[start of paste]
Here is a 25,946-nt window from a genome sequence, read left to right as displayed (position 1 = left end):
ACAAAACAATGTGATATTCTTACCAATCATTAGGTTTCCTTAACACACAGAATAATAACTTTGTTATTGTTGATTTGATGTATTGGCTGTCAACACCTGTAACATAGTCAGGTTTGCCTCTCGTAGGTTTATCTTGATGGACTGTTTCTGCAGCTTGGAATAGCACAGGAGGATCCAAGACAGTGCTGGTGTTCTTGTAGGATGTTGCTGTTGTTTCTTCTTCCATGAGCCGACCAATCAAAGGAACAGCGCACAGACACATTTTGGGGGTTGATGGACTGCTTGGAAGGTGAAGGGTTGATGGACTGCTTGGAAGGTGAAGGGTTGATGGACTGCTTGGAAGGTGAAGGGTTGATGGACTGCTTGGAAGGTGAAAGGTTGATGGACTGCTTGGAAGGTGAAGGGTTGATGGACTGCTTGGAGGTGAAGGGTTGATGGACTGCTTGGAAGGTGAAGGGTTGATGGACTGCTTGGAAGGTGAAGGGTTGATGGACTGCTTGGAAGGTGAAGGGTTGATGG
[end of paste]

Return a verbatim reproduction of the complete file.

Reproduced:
Here is a 25,946-nt window from a genome sequence, read left to right as displayed (position 1 = left end):
ACAAAACAATGTGATATTCTTACCAATCATTAGGTTTCCTTAACACACAGAATAATAACTTTGTTATTGTTGATTTGATGTATTGGCTGTCAACACCTGTAACATAGTCAGGTTTGCCTCTCGTAGGTTTATCTTGATGGACTGTTTCTGCAGCTTGGAATAGCACAGGAGGATCCAAGACAGTGCTGGTGTTCTTGTAGGATGTTGCTGTTGTTTCTTCTTCCATGAGCCGACCAATCAAAGGAACAGCGCACAGACACATTTTGGGGGTTGATGGACTGCTTGGAAGGTGAAGGGTTGATGGACTGCTTGGAAGGTGAAGGGTTGATGGACTGCTTGGAAGGTGAAGGGTTGATGGACTGCTTGGAAGGTGAAAGGTTGATGGACTGCTTGGAAGGTGAAGGGTTGATGGACTGCTTGGAGGTGAAGGGTTGATGGACTGCTTGGAAGGTGAAGGGTTGATGGACTGCTTGGAAGGTGAAGGGTTGATGGACTGCTTGGAAGGTGAAGGGTTGATGG